|Vintage pie tin|
(for a smaller pie dish, measuring 5" across the bottom and 8" across the top)
2 cups fresh raspberries, rinsed
1/4 cup plus 1 Tbsp sugar
1 oz lemon juice, freshly squeezed
zest of 1/4 of a lemon
2 tsp arrowroot powder (a thickening agent)
pinch sea salt
To finish the pie:
1 egg white, slightly beaten with a fork
sugar (to dust the top of the pie)
For the pie crust, you will need a half portion of the pie crust found in the Amazing Apple Pie post (and yes, it IS amazing :) almost time to make it with the fall coming!) Please go to this post to find that recipe: http://ladolceduchessa.blogspot.com/2010/11/amazing-apple-pie.html What I'd recommend is that you just go ahead and make the whole portion of the pie dough, and just reserve half of it in your freezer for future pie making! Or, make a full sized pie and in that case, just double the filling recipe for the raspberries (above). Either way, there is pie, and therefore EVERYONE wins, yes?
|Pie dough 'coarse meal'|
Moving on! In a bowl, combine the raspberry filling. What is arrowroot powder you might ask? It's a thickening agent, the same way cornstarch or something similar works. It's pretty flavorless and texture-less, though, so it's good to use in things that are sort of one star ingredient items, like hot chocolate, for example (yes, use it in that, too, and you won't need to use as much heavy cream to get a nice thick result). You'll be able to find it in the spice section of supermarkets that have a good selection. It shouldn't be hard to find.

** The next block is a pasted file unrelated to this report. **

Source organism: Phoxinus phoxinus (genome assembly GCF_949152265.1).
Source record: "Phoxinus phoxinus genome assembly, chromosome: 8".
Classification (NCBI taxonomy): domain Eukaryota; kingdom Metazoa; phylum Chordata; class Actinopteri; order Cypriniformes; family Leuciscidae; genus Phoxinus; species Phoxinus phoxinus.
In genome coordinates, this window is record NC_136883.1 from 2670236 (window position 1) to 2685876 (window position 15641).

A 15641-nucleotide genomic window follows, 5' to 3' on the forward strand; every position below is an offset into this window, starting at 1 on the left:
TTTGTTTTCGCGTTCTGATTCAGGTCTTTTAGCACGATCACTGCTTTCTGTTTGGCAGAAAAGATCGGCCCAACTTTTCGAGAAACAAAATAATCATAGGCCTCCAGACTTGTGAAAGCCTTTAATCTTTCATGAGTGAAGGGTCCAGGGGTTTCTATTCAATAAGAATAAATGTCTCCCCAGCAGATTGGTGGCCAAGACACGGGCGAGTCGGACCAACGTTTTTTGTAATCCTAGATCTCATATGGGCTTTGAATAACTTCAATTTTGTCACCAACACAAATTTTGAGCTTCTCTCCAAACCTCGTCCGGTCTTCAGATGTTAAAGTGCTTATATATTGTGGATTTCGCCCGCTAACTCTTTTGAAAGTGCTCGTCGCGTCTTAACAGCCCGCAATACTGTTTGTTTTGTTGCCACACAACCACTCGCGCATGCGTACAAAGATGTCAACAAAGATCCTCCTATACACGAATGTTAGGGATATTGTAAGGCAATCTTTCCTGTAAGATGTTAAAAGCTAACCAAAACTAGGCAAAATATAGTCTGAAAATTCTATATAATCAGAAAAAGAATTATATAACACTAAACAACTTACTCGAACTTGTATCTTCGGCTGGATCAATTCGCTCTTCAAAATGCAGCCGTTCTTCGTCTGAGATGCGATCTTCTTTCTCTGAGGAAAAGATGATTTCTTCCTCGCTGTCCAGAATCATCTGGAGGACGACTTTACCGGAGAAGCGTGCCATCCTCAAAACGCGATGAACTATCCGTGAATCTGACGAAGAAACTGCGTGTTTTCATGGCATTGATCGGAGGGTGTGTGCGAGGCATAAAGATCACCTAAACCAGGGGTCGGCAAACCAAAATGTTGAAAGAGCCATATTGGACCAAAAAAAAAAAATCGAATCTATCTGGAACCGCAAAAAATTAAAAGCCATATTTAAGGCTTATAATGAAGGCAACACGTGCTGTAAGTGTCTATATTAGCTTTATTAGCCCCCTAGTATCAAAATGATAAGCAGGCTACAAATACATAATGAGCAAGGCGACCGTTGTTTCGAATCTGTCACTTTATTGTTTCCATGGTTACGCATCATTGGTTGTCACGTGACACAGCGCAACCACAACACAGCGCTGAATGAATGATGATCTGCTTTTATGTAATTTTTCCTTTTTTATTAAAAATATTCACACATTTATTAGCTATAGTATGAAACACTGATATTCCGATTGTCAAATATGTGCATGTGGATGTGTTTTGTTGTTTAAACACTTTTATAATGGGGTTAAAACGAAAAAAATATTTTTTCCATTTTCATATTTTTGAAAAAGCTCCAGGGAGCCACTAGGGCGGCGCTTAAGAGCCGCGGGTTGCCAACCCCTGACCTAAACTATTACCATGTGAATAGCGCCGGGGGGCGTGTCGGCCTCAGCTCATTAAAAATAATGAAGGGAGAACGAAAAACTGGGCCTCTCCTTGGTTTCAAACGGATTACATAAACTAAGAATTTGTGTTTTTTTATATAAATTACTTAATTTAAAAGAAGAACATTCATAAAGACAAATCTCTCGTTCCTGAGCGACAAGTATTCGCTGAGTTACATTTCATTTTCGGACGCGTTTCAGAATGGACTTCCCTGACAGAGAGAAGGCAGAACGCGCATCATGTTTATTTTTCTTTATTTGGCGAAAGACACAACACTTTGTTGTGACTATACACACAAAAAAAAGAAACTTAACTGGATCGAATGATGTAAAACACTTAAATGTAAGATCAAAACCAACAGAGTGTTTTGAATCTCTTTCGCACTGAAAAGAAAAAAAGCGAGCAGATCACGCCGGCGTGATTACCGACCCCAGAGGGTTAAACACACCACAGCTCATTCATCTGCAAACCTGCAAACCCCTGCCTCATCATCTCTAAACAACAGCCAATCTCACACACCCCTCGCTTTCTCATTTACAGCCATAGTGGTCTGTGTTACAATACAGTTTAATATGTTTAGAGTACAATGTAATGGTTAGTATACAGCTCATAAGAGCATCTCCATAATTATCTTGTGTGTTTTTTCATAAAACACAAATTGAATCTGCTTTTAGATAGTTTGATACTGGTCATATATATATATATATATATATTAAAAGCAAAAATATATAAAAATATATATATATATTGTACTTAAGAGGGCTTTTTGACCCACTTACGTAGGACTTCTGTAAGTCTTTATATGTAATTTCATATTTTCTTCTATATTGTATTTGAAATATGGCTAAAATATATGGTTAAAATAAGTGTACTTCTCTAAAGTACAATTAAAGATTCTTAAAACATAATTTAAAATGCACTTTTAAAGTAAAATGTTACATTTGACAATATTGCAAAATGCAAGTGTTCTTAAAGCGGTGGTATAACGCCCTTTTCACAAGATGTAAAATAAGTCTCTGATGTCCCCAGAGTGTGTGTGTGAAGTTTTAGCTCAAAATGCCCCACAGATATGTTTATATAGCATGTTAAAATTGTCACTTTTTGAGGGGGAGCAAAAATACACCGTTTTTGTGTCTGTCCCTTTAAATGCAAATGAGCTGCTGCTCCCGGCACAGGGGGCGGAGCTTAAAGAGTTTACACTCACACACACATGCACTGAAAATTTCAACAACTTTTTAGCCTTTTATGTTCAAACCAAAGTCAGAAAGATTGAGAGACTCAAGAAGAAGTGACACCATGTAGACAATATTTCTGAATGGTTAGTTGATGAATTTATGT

Remove your pie dough from the refrigerator- half of the recipe if you're using a smaller pie dish like mine. Reserve the other half for your next pie masterpiece. Using a floured work surface, like a cutting board or a nice clean counter, after it's had a few minutes to get a tad warmer, you'll want to roll it out. Now, if you're doing the smaller pie, immediately separate the dough into 2 halves again, and put one of them back in the refrigerator. If you're doing the full sized pie, proceed with the full half. Using a rolling pin and plenty of flour, roll out the dough until it's about 1/4" to 1/3" thick. It will be kind of crumbly a little bit, that's the nature of this type of dough. However, if it's moist and sticky, it's gotten too warm and needs to be chilled again. Once it's sticky, you can't really salvage it. So, if that's the case, pop it back into the fridge or the freezer until it's harder and not sticky. Flour it like crazy, too!
|Creating the pie shell|
|Creating the crust pattern with the tines of a fork|
|Decorating your pie, this uses a pig cookie cutter|
|Protecting your crust with foil|
I once went to a Shaker art exhibit and was really enthralled by an item called a 'pie safe,' it was a box made with a wooden frame and screen sides, and it could hold 4 pies and there were little doors to get the pies in and out. It hung from the ceiling. I loved it :) I totally want a pie safe :)
Enjoy this pie by itself, or with unsweetened whipped cream, or slightly warmed in the microwave (this is what my husband likes to do, and I'm reminded that one of his relatives once told me, 'I like two types of pie, hot and cold!' love that, me too!) or, as my Dad likes it, with a small piece of sharp cheddar cheese. However you like to eat it, you'll love this fresh berry pie to hang on to summer!